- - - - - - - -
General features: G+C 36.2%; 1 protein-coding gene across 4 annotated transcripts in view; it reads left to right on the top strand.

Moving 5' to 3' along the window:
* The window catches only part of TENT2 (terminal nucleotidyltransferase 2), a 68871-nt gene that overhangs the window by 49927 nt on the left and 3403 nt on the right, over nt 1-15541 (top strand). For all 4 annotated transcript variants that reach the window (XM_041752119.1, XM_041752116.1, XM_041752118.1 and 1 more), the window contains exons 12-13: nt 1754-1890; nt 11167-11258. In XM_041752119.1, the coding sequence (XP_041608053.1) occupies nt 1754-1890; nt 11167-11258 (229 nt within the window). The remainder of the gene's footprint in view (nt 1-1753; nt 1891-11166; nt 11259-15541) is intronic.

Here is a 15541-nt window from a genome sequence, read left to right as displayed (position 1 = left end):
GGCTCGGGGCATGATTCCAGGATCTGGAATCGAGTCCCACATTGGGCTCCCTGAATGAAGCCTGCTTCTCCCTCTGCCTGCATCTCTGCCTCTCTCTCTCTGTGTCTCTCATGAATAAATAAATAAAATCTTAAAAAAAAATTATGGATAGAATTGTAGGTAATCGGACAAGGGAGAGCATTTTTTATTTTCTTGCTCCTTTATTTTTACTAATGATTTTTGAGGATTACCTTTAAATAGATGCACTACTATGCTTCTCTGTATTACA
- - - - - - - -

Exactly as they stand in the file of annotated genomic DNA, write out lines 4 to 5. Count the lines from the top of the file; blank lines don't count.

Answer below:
Here is a 15541-nt window from a genome sequence, read left to right as displayed (position 1 = left end):
GGCTCGGGGCATGATTCCAGGATCTGGAATCGAGTCCCACATTGGGCTCCCTGAATGAAGCCTGCTTCTCCCTCTGCCTGCATCTCTGCCTCTCTCTCTCTGTGTCTCTCATGAATAAATAAATAAAATCTTAAAAAAAAATTATGGATAGAATTGTAGGTAATCGGACAAGGGAGAGCATTTTTTATTTTCTTGCTCCTTTATTTTTACTAATGATTTTTGAGGATTACCTTTAAATAGATGCACTACTATGCTTCTCTGTATTACA